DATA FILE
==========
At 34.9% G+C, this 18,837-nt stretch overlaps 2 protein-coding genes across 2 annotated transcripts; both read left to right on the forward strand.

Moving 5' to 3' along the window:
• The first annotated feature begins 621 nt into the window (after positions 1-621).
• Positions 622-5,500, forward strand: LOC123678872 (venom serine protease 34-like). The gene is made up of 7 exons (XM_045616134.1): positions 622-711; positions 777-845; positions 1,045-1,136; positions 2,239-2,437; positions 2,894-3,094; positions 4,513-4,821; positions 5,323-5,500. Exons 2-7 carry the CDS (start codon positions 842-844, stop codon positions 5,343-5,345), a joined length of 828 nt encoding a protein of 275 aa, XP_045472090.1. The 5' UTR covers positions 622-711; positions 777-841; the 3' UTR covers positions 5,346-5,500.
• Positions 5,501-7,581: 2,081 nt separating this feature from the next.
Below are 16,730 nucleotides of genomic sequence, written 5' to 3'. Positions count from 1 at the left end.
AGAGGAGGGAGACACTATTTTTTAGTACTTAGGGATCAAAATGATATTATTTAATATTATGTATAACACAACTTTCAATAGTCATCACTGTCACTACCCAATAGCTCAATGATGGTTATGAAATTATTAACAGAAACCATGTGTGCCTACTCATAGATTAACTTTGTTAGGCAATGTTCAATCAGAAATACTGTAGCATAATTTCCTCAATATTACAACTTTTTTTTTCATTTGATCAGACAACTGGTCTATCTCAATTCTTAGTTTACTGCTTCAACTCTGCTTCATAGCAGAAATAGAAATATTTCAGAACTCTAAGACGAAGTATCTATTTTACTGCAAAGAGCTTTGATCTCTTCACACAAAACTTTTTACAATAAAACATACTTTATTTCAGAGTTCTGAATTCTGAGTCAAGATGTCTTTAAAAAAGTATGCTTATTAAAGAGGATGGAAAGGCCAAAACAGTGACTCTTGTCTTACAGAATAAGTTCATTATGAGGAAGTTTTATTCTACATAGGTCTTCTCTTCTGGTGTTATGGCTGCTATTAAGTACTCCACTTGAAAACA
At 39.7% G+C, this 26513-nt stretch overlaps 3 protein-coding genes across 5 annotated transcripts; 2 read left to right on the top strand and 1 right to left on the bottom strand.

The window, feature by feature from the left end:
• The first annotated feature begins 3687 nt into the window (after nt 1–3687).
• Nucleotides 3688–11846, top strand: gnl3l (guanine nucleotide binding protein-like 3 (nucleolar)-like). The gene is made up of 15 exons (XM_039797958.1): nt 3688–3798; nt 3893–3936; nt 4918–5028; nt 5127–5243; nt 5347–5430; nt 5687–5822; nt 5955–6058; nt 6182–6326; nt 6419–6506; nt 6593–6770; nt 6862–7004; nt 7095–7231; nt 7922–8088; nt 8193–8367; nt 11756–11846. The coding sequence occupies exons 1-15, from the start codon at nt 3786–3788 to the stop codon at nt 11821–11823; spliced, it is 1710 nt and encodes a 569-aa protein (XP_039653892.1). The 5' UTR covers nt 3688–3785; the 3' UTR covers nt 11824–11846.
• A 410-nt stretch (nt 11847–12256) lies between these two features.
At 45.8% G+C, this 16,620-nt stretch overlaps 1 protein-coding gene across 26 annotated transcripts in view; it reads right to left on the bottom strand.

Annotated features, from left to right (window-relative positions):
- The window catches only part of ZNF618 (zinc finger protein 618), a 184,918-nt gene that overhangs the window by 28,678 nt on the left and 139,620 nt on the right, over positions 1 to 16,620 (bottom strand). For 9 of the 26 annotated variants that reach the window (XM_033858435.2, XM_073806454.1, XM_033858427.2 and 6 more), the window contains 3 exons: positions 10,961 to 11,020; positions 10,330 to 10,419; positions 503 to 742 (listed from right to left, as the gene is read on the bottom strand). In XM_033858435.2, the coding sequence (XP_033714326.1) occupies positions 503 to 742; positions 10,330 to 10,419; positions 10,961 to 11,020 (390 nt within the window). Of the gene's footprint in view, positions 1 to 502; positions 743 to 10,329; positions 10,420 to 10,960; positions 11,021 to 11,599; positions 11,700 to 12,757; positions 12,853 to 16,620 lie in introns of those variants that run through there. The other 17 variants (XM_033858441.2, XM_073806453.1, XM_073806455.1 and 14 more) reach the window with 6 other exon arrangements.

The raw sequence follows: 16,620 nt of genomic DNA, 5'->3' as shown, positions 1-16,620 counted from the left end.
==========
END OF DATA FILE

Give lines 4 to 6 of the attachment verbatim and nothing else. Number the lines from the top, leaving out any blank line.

• Positions 622-5,500, forward strand: LOC123678872 (venom serine protease 34-like). The gene is made up of 7 exons (XM_045616134.1): positions 622-711; positions 777-845; positions 1,045-1,136; positions 2,239-2,437; positions 2,894-3,094; positions 4,513-4,821; positions 5,323-5,500. Exons 2-7 carry the CDS (start codon positions 842-844, stop codon positions 5,343-5,345), a joined length of 828 nt encoding a protein of 275 aa, XP_045472090.1. The 5' UTR covers positions 622-711; positions 777-841; the 3' UTR covers positions 5,346-5,500.
• Positions 5,501-7,581: 2,081 nt separating this feature from the next.
Below are 16,730 nucleotides of genomic sequence, written 5' to 3'. Positions count from 1 at the left end.